Customer Experience Trends For 2018

With no exception, customer-experience solutions are key toward understanding what customers want, don’t want and so on. Only the right research solutions will help companies know where to invest their resources to keep their customers happy and acquire new ones.

And, as we head into 2018, The MSR Group thought it only made sense to examine some important trends gathering steam going forward, and how they relate to the overall customer experience. Of the eight we’ve isolated, most have a direct impact on banking and utility clients, and all of them demonstrate the impact of how companies communicate with customers, and how consumers expect to be treated from here on in.

Let’s take a closer look:

  1. The Customer Remains Always Right and Everyone Knows It. Nowadays companies may only get one chance to resolve a customer’s issue or risk not only losing them forever but risk the immediate world finding out why they disappeared. It’s imperative companies close the loop on customer issues when the customer is gracious enough to contact that company directly. That means banks and utilities must (if they haven’t done so already) modernize their legacy systems and prioritize customer experience. Already, 40% of consumers take their complaints public on social media and, as customers continue to see the likes of Twitter, review sites and forums as the great equalizer, it’ll increasingly be there in-case-of-emergency-break-glass solution. And tweets, much to companies’ chagrin, live forever.
  2. AI Continues to Be the Way. Hard to believe we’re 17 years removed from the Steven Spielberg film “A.I. Artificial Intelligence,” and AI’s impact still hasn’t reached its tipping point. All that, however, is changing fast, particularly in the customer-service space, as companies invest heavily in AI to resolve FAQs, therefore freeing up live bodies to resolve more complicated issues and innovate experientially.
  3. Understand the Voices of the Customer. From the consumer standpoint, there’s nothing more frustrating than interacting with AI and AI doesn’t understand you. While many issues are simple and suitable for AI, some are too complex or multitiered for IVR to resolve. Companies need to recognize that and give customers an appropriate option for just those situations which, more often than not, means rerouting customers to a well-trained service rep.
  4. Going Mobile and Never Going Back. About four-fifths of Americans own mobile phones and, soon enough, the household landline will go the way of the payphone. In a world where texting trumps talking, customers expect the same sort of quick-and-easy interaction with customer-service reps. This means optimizing banking and utility apps and websites for mobile live chats, which also affords the opportunity for reps to multitask and increase bandwidth elsewhere.
  5. Personalize It. Sometimes, to quote the “Cheers” theme song, you want to go where everybody knows your name. According to a 2017 Accenture survey, 56% of consumers are more likely to shop at a retailer that recognizes them by name, while more (65%) are more likely to shop at a retailer that knows their purchase history. Even if companies are worried about being too invasive, knowing a customer’s name, how long they’ve been a customer if there are any outstanding issues, and even what the weather’s like where they live, goes a long way toward treating customers with the respect they expect.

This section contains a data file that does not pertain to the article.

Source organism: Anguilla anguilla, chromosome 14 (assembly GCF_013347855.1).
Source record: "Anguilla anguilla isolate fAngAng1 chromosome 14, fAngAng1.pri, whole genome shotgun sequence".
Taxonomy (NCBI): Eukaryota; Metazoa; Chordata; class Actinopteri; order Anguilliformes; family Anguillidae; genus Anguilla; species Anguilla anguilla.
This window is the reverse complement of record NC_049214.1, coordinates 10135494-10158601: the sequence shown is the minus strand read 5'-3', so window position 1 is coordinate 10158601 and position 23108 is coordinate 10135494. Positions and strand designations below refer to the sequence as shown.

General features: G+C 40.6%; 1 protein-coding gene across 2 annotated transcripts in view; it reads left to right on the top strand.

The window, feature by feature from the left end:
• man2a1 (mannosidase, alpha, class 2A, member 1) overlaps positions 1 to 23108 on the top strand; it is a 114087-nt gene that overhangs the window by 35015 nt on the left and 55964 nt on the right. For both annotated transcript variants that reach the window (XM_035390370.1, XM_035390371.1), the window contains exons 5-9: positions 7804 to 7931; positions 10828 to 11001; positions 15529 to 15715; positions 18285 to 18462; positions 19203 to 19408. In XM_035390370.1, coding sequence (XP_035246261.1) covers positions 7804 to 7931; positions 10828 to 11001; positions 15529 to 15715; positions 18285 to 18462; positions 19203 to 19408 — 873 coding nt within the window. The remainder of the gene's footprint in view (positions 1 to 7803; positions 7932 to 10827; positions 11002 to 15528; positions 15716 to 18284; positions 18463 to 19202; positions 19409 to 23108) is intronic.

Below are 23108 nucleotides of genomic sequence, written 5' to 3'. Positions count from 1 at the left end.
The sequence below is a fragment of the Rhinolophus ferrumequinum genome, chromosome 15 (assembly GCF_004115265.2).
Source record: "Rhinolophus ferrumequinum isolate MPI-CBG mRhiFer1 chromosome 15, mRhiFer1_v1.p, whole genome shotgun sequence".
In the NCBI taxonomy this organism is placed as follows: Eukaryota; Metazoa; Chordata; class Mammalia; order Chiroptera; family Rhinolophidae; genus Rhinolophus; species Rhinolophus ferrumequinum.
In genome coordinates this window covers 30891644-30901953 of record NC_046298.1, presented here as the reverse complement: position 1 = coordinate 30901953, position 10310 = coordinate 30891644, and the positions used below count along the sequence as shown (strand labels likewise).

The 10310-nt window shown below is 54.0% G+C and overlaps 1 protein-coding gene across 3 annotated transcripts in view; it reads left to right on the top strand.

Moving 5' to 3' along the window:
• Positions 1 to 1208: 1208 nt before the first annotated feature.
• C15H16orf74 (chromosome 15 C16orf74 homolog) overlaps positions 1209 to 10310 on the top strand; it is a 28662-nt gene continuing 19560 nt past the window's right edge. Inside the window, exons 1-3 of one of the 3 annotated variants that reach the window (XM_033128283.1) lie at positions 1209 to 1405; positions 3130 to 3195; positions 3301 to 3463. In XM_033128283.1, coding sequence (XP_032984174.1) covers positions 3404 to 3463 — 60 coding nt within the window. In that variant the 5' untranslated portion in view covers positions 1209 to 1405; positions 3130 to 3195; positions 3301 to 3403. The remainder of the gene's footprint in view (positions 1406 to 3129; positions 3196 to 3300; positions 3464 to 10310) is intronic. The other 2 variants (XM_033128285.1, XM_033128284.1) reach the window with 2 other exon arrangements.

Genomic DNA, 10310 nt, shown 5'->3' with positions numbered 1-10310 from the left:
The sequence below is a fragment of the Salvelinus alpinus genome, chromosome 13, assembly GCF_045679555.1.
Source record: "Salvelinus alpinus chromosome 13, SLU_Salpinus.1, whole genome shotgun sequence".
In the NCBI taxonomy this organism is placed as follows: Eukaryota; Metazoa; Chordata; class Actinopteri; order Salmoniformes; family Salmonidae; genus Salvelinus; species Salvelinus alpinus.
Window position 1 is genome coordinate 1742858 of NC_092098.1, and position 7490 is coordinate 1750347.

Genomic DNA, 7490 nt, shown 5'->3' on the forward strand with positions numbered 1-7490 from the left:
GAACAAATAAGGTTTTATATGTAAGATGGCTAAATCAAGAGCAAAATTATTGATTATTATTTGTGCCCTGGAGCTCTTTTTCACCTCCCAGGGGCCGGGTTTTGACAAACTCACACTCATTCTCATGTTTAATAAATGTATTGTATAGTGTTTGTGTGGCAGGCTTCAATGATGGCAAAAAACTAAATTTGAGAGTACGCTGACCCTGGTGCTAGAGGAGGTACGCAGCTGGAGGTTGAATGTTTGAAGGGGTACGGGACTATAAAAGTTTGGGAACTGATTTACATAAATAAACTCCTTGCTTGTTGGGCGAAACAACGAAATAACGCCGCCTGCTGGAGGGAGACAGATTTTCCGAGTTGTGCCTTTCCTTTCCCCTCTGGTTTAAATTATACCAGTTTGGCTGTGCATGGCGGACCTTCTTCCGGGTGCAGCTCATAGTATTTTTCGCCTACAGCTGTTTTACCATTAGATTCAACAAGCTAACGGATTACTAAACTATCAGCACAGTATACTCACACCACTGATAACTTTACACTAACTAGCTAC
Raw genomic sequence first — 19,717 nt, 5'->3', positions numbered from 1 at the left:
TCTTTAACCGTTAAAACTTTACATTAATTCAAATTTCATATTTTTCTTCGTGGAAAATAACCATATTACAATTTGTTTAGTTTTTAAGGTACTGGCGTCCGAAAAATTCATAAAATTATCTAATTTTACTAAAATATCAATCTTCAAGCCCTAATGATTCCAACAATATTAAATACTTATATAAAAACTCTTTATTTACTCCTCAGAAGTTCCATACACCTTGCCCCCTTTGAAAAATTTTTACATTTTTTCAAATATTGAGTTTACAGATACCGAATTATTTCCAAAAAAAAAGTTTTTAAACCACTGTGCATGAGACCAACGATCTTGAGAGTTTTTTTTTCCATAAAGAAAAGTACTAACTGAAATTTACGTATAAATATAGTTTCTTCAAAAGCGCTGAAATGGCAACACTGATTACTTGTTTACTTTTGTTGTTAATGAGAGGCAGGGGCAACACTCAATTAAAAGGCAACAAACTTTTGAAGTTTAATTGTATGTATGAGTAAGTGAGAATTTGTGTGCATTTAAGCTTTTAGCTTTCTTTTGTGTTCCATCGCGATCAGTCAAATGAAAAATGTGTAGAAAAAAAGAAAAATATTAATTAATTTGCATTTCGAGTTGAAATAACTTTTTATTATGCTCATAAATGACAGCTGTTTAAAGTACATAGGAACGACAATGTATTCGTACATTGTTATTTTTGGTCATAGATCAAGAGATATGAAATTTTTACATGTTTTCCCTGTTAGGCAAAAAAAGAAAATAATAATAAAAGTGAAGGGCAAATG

6. Changing Focus (Groups). We understand marketing folks have been forecasting the demise of focus groups for years and, yet, here they still are. While we know traditional focus groups and other face-to-face methodologies won’t disappear in 2018, many researchers, like The MSR Group, are suggesting more real-time, data-enriched insights, as well as online-communication platforms that generate immediate feedback rather than selective memory that focus-group respondents often provide.
  7. The Cloud Has a Silver Lining. Familiarity with cloud technology has never been higher (Apple Pay reports a million new users each week), as concerns about privacy and safety seem either unfounded or, the opposite, inevitable, so what’s the point in worrying? Banks are embracing the move from a mainframe environment for its customers’ bank transactions, with expectations that cloud banking will displace private data centers by 2020.
  8. Brick and Mortar Still Standing. A record 6,700 brick-and-mortar locations closed last year, and it’s highly improbable old-school retail can ever fully rebound. What traditional retail can and is doing, however, is reimagine its purpose: There remains plenty of customers who demand face-to-face interaction with salespeople and want to sample the merchandise before they buy it. Customers still want to get out, so the challenge is creating retail environments that accommodate shoppers with short attention spans and high expectations enough so that they’d rather get up and go than log on and get it over with. Separate from retail stores but on a similar path are banks.  Banks have closed close to 10,000 branches since the recession. While that sounds like a lot, it leaves approximately 71,000 locations open. The footprint for most banks has shrunk, and will likely shrink even more, as banks work to balance the customers’ desire to use multiple channels including online and mobile.